Dog Behavior Questions

Dog Behavior Questions

Many times, dogs behave in ways that their owners cannot understand. This article lists some common behavioral traits in dogs that confuse their owners.
Dogs are generally easy to understand and can make their feelings known without much trouble. However, sometimes, your dog may behave in a manner that's baffling. It's not necessary that questions about a dog's behavior only arise in case of first time owners. Sometimes, experienced dog owners are also at a loss to explain the reason behind such surprising behavior. When it comes to doubts about health or behavior, a veterinarian can help you best. The following are some typical behavioral traits exhibited by dogs that you may find insightful.
Basics of Puppy Behavior
A new puppy, along with being a new family member, can sometimes drive you completely round the bend with its never-ending energy levels. Most puppies adjust fairly well as soon as you get them home, though you can help smooth the transition by lavishing him/her with special attention and care. Be encouraging and loving. Let him/her explore the surroundings and sniff around corners till he/she gets familiarized with the new home. The most common puppy behavior questions involve barking, chewing, and house training. The first thing to understand is that these are all normal behavioral traits.
Barking
Barking is a part of any dog's behavior, although puppies may bark a whole lot more than older dogs. This is because it is the easiest way for them to get your attention, whether they're hungry, thirsty, or just want their tummies scratched. Most often, incessant barking will lessen as they grow up and understand that there are other ways to get your attention, specifically if you are firm with them from a young age.
Chewing
Puppies chew when they are teething, just like babies. Chewing helps strengthen the teeth, and can also provide relief from teething pain. It's important to let your puppy chew on something, but train him/her on what's chewable and what isn't. If that isn't working and the chew toys are still uninteresting, keep all things of value out of reach and puppy proof the house.
House Training
Initially, when potty-training puppies, it's a good idea to take them to a particular spot regularly and familiarize them with it. When very small, puppies need to be taken out regularly to avoid 'accidents'. Dogs learn by repetition and respond to the tone of your voice, so remember to visit the same spot, and praise your pup if he/she has been good.
Basics of Dog Behavior
In most cases, an adult dog will settle into a routine with its owners without much of a problem. However, moving houses, a change in routine, or separation for long periods of time can result in a changed behavior. The following are some common behavioral problems you may encounter.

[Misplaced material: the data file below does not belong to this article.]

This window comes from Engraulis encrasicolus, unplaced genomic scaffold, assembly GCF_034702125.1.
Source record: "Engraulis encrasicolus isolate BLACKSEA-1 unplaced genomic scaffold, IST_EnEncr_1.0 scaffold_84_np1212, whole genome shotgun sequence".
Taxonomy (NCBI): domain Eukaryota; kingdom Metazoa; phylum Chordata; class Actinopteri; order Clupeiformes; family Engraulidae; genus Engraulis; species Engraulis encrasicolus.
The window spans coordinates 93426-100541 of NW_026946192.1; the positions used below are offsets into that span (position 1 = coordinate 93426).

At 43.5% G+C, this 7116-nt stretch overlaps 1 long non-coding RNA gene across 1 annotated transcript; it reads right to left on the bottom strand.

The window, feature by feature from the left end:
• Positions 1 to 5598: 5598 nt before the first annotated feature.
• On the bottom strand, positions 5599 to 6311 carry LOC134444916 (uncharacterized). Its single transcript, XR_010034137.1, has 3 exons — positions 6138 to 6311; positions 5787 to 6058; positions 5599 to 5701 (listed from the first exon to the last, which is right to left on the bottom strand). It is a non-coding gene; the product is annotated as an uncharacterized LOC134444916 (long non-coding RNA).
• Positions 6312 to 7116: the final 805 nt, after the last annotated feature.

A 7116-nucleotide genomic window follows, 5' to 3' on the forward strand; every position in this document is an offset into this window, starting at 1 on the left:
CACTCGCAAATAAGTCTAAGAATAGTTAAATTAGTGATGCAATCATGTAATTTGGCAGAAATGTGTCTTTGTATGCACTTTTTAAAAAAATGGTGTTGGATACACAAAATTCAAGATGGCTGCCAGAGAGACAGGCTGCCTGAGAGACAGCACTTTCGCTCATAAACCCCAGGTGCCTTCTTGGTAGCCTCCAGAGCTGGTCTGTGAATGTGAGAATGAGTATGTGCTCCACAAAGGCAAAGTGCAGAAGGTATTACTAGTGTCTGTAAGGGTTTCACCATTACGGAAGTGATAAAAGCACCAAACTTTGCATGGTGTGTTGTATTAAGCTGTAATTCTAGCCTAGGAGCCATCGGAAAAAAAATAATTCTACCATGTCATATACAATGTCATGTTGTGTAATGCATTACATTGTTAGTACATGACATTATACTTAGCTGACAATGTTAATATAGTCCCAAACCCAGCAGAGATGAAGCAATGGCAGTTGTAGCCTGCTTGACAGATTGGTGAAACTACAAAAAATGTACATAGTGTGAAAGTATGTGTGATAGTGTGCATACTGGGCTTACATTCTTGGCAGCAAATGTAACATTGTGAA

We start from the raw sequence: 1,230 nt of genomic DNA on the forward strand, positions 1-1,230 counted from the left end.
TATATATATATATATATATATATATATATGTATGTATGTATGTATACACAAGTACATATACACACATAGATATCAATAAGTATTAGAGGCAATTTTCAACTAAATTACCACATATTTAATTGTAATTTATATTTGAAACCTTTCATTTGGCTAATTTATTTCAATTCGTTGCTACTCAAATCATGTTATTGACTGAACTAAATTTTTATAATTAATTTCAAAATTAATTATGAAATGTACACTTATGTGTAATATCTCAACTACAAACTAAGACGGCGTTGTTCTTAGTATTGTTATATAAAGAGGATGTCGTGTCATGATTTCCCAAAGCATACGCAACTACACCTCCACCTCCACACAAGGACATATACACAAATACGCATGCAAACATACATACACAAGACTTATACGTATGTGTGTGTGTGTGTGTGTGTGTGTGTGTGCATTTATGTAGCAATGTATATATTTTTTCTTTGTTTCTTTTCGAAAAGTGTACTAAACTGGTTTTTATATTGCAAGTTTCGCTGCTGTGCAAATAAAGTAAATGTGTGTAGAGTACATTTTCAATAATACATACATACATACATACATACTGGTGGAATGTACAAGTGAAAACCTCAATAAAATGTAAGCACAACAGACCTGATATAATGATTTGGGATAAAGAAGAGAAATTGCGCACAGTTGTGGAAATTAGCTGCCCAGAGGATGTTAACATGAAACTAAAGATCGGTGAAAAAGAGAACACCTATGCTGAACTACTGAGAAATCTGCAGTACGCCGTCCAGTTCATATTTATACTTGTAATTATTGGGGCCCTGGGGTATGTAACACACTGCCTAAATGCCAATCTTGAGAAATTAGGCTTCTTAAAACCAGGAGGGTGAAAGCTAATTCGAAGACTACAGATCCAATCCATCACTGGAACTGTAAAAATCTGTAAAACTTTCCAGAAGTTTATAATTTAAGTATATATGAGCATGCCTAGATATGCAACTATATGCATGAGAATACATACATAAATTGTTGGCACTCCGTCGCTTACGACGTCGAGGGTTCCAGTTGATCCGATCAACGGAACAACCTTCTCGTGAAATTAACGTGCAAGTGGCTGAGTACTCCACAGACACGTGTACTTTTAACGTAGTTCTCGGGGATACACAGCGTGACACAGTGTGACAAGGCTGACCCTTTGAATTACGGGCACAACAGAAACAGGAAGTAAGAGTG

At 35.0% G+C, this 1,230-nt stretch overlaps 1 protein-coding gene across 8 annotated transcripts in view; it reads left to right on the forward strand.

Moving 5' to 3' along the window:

Jumping
Jumping up onto someone is one of the most common problems dog owners face, and it can be especially problematic if you have a big dog. This behavior is your dog's way of welcoming you home, and the best way to deal with it is to ignore your dog once you enter (heartbreaking though it may be), until he/she calms down. On repetition, he/she will learn to respond to this treatment and greet you more sedately.
Aggressive behavior
This is a problem in adult dogs that need attention. Sometimes, aggression can be related to a past incident, specifically in rescued or rehabilitated dogs. Essentially, it arises out of fear or dominance. Dogs who are aggressive when afraid will generally flatten their ears against the head and crouch low, with their bodies angled away from the source of fear. Dogs who exhibit dominance aggression will have their ears erect and their bodies angled forward, ready to lunge. This behavior is best dealt with, in coordination with a behavioral counselor who will give you the required advice.
Separation Anxiety
Typically, separation anxiety exhibits itself in destructive behavior in dogs. You might come home to find something chewed on or something destroyed, after having left your dog alone for more time than he/she is able to handle. This is a ploy to get your attention. Your dog feels anxious and abandoned, and deals with this feeling by chewing or biting. Disciplining will not help in this situation. The best way to work around this is with love and attention. Spend some extra time with your dog, maybe take him/her for a longer walk than usual, and leave some toys around to keep him/her occupied.
Dogs are the most fantastic friends you can have - they're faithful, loving, and fabulous to hang out with. A dog will listen to you for hours on end, and is more in tune with your emotions than you can ever imagine. Questions about your dog's behavior will arise from time to time, and you will receive all sorts of advice. However, remember, you understand your dog better than most, so pay attention to the signals and you may find the answer yourself.